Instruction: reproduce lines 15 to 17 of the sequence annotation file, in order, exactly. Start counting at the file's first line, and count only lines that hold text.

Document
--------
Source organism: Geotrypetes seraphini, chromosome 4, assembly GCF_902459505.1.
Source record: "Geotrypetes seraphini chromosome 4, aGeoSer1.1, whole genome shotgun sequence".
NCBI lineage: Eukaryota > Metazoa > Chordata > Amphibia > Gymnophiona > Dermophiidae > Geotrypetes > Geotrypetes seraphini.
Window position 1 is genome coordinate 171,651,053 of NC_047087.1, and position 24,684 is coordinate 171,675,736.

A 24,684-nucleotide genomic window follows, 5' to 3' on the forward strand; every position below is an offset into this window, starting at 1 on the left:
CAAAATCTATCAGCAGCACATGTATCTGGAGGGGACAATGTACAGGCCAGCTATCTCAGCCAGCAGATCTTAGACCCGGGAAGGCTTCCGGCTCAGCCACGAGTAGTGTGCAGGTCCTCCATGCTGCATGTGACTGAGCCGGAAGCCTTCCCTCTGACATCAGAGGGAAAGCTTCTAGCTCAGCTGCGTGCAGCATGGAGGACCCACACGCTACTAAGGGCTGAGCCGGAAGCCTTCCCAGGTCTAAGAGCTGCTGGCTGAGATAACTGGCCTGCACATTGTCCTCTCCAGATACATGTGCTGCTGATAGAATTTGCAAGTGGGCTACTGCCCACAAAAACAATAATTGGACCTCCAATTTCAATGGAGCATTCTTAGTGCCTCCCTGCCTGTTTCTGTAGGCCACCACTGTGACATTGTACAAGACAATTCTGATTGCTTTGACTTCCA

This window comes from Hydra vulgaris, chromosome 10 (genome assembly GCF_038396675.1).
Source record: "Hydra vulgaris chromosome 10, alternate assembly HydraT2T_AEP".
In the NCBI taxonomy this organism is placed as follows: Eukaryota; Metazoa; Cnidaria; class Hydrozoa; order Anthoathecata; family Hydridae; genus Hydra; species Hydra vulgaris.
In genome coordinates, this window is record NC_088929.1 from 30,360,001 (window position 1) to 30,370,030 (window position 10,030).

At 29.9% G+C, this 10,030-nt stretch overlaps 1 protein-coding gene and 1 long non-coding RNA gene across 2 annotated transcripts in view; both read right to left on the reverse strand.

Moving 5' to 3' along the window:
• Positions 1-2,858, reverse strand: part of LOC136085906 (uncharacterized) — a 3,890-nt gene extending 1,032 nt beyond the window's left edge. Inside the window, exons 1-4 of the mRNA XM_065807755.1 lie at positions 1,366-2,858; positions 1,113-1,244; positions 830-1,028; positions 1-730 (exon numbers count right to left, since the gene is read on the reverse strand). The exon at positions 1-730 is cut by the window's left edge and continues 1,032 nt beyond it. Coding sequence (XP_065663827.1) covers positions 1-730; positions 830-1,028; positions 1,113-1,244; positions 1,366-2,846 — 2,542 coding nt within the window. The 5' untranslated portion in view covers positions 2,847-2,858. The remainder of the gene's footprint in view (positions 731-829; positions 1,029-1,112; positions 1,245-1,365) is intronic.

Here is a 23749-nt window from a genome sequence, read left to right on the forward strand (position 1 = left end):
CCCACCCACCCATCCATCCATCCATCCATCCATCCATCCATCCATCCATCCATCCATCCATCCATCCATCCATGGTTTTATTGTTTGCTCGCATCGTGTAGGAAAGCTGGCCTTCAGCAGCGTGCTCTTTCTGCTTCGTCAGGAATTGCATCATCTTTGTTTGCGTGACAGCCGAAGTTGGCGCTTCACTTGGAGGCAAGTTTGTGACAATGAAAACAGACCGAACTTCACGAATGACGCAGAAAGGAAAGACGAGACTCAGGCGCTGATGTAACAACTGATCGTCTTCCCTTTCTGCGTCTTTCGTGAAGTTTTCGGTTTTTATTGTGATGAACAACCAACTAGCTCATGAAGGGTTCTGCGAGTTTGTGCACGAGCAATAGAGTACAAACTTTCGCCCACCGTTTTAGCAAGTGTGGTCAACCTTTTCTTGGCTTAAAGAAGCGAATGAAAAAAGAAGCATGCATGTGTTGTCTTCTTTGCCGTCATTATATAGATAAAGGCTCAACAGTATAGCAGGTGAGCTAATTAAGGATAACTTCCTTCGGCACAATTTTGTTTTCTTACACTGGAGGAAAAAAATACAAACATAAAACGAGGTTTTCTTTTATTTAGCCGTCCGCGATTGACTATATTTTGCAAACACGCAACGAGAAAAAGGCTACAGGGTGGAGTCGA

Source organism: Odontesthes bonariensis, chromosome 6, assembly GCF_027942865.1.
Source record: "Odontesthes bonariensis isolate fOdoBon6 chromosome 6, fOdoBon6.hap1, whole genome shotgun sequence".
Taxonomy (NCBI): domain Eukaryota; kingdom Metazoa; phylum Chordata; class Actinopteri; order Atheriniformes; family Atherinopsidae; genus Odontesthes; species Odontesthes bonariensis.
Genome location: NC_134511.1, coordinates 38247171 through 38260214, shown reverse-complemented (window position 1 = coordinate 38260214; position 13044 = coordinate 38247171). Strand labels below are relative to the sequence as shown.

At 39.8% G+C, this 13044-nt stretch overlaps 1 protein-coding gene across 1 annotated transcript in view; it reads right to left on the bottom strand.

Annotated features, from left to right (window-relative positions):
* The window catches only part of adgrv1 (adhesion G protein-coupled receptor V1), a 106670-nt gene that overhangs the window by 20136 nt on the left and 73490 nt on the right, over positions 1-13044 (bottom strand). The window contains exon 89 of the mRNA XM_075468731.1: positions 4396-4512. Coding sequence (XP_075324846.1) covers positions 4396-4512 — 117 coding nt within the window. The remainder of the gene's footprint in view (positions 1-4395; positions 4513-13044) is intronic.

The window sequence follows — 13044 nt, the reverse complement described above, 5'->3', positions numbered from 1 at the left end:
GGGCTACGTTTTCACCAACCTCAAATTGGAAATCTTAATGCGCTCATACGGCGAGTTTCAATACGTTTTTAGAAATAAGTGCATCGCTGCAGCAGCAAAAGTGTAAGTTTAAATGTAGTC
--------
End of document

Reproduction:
CCCACCCACCCATCCATCCATCCATCCATCCATCCATCCATCCATCCATCCATCCATCCATCCATCCATCCATGGTTTTATTGTTTGCTCGCATCGTGTAGGAAAGCTGGCCTTCAGCAGCGTGCTCTTTCTGCTTCGTCAGGAATTGCATCATCTTTGTTTGCGTGACAGCCGAAGTTGGCGCTTCACTTGGAGGCAAGTTTGTGACAATGAAAACAGACCGAACTTCACGAATGACGCAGAAAGGAAAGACGAGACTCAGGCGCTGATGTAACAACTGATCGTCTTCCCTTTCTGCGTCTTTCGTGAAGTTTTCGGTTTTTATTGTGATGAACAACCAACTAGCTCATGAAGGGTTCTGCGAGTTTGTGCACGAGCAATAGAGTACAAACTTTCGCCCACCGTTTTAGCAAGTGTGGTCAACCTTTTCTTGGCTTAAAGAAGCGAATGAAAAAAGAAGCATGCATGTGTTGTCTTCTTTGCCGTCATTATATAGATAAAGGCTCAACAGTATAGCAGGTGAGCTAATTAAGGATAACTTCCTTCGGCACAATTTTGTTTTCTTACACTGGAGGAAAAAAATACAAACATAAAACGAGGTTTTCTTTTATTTAGCCGTCCGCGATTGACTATATTTTGCAAACACGCAACGAGAAAAAGGCTACAGGGTGGAGTCGA

Source organism: Odontesthes bonariensis, chromosome 6, assembly GCF_027942865.1.
Source record: "Odontesthes bonariensis isolate fOdoBon6 chromosome 6, fOdoBon6.hap1, whole genome shotgun sequence".